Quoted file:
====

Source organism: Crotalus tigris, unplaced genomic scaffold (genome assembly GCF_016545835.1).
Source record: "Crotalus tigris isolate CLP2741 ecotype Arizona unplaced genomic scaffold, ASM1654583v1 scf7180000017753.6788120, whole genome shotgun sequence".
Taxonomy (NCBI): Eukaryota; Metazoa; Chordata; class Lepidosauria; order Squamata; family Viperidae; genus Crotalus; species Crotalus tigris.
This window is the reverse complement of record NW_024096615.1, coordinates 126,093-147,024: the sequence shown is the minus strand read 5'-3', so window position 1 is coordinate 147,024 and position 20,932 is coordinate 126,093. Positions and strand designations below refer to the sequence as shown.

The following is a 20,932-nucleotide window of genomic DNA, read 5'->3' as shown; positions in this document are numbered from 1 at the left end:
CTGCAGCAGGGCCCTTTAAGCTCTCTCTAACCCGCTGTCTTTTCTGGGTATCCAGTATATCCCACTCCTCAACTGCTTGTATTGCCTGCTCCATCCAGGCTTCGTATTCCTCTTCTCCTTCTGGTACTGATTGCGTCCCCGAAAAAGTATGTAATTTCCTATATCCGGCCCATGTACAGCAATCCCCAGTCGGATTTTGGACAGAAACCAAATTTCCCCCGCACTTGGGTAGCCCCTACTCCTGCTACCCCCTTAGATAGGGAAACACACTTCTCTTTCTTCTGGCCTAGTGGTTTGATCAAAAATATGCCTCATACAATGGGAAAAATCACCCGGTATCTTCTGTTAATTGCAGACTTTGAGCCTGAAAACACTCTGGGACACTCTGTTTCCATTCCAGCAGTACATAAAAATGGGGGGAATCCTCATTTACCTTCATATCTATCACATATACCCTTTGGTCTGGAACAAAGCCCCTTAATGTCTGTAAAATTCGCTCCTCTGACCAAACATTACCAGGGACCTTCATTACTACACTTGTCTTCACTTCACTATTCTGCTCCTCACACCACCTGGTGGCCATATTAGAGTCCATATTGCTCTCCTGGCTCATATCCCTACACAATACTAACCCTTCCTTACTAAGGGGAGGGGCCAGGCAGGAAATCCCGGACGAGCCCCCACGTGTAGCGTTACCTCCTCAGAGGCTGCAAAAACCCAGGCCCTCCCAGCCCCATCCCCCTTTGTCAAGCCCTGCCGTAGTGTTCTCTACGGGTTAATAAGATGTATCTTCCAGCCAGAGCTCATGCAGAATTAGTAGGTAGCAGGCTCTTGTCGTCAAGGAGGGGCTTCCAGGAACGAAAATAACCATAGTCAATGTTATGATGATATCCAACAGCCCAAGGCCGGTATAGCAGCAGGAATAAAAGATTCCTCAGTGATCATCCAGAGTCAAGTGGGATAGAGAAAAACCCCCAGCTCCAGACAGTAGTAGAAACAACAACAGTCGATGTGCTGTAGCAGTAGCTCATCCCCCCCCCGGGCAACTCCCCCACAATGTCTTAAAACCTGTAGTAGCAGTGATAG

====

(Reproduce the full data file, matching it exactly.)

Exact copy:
Source organism: Crotalus tigris, unplaced genomic scaffold (genome assembly GCF_016545835.1).
Source record: "Crotalus tigris isolate CLP2741 ecotype Arizona unplaced genomic scaffold, ASM1654583v1 scf7180000017753.6788120, whole genome shotgun sequence".
Taxonomy (NCBI): Eukaryota; Metazoa; Chordata; class Lepidosauria; order Squamata; family Viperidae; genus Crotalus; species Crotalus tigris.
This window is the reverse complement of record NW_024096615.1, coordinates 126,093-147,024: the sequence shown is the minus strand read 5'-3', so window position 1 is coordinate 147,024 and position 20,932 is coordinate 126,093. Positions and strand designations below refer to the sequence as shown.

The following is a 20,932-nucleotide window of genomic DNA, read 5'->3' as shown; positions in this document are numbered from 1 at the left end:
CTGCAGCAGGGCCCTTTAAGCTCTCTCTAACCCGCTGTCTTTTCTGGGTATCCAGTATATCCCACTCCTCAACTGCTTGTATTGCCTGCTCCATCCAGGCTTCGTATTCCTCTTCTCCTTCTGGTACTGATTGCGTCCCCGAAAAAGTATGTAATTTCCTATATCCGGCCCATGTACAGCAATCCCCAGTCGGATTTTGGACAGAAACCAAATTTCCCCCGCACTTGGGTAGCCCCTACTCCTGCTACCCCCTTAGATAGGGAAACACACTTCTCTTTCTTCTGGCCTAGTGGTTTGATCAAAAATATGCCTCATACAATGGGAAAAATCACCCGGTATCTTCTGTTAATTGCAGACTTTGAGCCTGAAAACACTCTGGGACACTCTGTTTCCATTCCAGCAGTACATAAAAATGGGGGGAATCCTCATTTACCTTCATATCTATCACATATACCCTTTGGTCTGGAACAAAGCCCCTTAATGTCTGTAAAATTCGCTCCTCTGACCAAACATTACCAGGGACCTTCATTACTACACTTGTCTTCACTTCACTATTCTGCTCCTCACACCACCTGGTGGCCATATTAGAGTCCATATTGCTCTCCTGGCTCATATCCCTACACAATACTAACCCTTCCTTACTAAGGGGAGGGGCCAGGCAGGAAATCCCGGACGAGCCCCCACGTGTAGCGTTACCTCCTCAGAGGCTGCAAAAACCCAGGCCCTCCCAGCCCCATCCCCCTTTGTCAAGCCCTGCCGTAGTGTTCTCTACGGGTTAATAAGATGTATCTTCCAGCCAGAGCTCATGCAGAATTAGTAGGTAGCAGGCTCTTGTCGTCAAGGAGGGGCTTCCAGGAACGAAAATAACCATAGTCAATGTTATGATGATATCCAACAGCCCAAGGCCGGTATAGCAGCAGGAATAAAAGATTCCTCAGTGATCATCCAGAGTCAAGTGGGATAGAGAAAAACCCCCAGCTCCAGACAGTAGTAGAAACAACAACAGTCGATGTGCTGTAGCAGTAGCTCATCCCCCCCCCGGGCAACTCCCCCACAATGTCTTAAAACCTGTAGTAGCAGTGATAG